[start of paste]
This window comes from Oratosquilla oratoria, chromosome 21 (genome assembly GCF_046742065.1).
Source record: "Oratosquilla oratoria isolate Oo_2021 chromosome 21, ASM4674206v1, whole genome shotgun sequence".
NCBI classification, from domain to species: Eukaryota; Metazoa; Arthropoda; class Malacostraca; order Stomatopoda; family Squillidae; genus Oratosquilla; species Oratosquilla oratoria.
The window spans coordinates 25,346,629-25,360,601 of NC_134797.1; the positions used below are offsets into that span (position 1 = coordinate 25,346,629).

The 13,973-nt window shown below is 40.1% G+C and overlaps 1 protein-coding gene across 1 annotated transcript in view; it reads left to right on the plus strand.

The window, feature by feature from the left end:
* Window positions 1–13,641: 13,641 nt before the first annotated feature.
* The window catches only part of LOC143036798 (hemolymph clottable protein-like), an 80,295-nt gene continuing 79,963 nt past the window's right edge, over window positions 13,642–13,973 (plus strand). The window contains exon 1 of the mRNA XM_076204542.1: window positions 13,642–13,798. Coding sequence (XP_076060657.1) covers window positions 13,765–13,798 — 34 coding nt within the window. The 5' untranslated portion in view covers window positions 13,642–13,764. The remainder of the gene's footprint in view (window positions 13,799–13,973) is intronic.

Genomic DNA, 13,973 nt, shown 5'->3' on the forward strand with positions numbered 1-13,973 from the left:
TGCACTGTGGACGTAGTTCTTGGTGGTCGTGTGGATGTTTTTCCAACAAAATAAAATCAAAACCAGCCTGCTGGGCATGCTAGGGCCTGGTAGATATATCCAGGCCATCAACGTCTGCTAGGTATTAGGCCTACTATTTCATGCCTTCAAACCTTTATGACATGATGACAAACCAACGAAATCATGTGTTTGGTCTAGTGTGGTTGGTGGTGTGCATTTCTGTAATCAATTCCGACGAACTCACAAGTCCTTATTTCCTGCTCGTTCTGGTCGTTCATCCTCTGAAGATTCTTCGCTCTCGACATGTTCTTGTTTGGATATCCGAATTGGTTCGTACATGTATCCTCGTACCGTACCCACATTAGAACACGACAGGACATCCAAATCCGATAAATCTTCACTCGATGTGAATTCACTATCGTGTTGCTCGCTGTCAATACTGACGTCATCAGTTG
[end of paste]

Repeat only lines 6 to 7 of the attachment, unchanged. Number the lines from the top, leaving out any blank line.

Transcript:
The window, feature by feature from the left end:
* Window positions 1–13,641: 13,641 nt before the first annotated feature.